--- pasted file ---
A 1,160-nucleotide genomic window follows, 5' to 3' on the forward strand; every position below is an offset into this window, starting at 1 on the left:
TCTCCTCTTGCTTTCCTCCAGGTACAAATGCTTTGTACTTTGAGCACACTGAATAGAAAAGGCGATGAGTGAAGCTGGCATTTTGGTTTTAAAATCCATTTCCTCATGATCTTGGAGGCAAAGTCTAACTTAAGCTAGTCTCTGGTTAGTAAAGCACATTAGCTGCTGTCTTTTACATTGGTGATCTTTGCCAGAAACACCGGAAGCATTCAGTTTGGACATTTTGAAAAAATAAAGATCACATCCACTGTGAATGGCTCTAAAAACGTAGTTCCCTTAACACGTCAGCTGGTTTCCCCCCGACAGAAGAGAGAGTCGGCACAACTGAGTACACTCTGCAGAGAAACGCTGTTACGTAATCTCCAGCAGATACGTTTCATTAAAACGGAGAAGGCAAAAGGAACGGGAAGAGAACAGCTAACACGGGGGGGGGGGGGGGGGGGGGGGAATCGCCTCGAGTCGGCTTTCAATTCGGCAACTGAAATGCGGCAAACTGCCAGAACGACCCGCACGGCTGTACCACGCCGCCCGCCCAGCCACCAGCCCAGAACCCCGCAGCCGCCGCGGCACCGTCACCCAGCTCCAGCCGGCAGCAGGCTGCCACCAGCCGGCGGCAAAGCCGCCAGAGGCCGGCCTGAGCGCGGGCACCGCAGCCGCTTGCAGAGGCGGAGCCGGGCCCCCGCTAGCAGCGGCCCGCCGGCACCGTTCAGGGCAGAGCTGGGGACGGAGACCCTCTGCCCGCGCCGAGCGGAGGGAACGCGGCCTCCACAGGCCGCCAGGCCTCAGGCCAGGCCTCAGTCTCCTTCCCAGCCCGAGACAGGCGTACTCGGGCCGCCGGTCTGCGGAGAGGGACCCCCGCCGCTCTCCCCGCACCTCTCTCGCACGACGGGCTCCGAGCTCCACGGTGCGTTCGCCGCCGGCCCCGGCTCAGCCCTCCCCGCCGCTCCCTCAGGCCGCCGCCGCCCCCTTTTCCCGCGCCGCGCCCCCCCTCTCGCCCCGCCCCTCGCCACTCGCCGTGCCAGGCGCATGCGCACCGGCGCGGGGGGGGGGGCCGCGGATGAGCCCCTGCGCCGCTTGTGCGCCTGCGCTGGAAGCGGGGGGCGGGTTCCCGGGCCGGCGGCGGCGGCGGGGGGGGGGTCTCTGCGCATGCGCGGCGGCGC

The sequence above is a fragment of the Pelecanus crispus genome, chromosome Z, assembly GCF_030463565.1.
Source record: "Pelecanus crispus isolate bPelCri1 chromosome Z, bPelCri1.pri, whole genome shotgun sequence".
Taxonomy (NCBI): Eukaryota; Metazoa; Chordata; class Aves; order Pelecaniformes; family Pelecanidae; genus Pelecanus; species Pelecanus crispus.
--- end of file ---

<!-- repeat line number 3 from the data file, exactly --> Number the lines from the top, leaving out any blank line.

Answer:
The sequence above is a fragment of the Pelecanus crispus genome, chromosome Z, assembly GCF_030463565.1.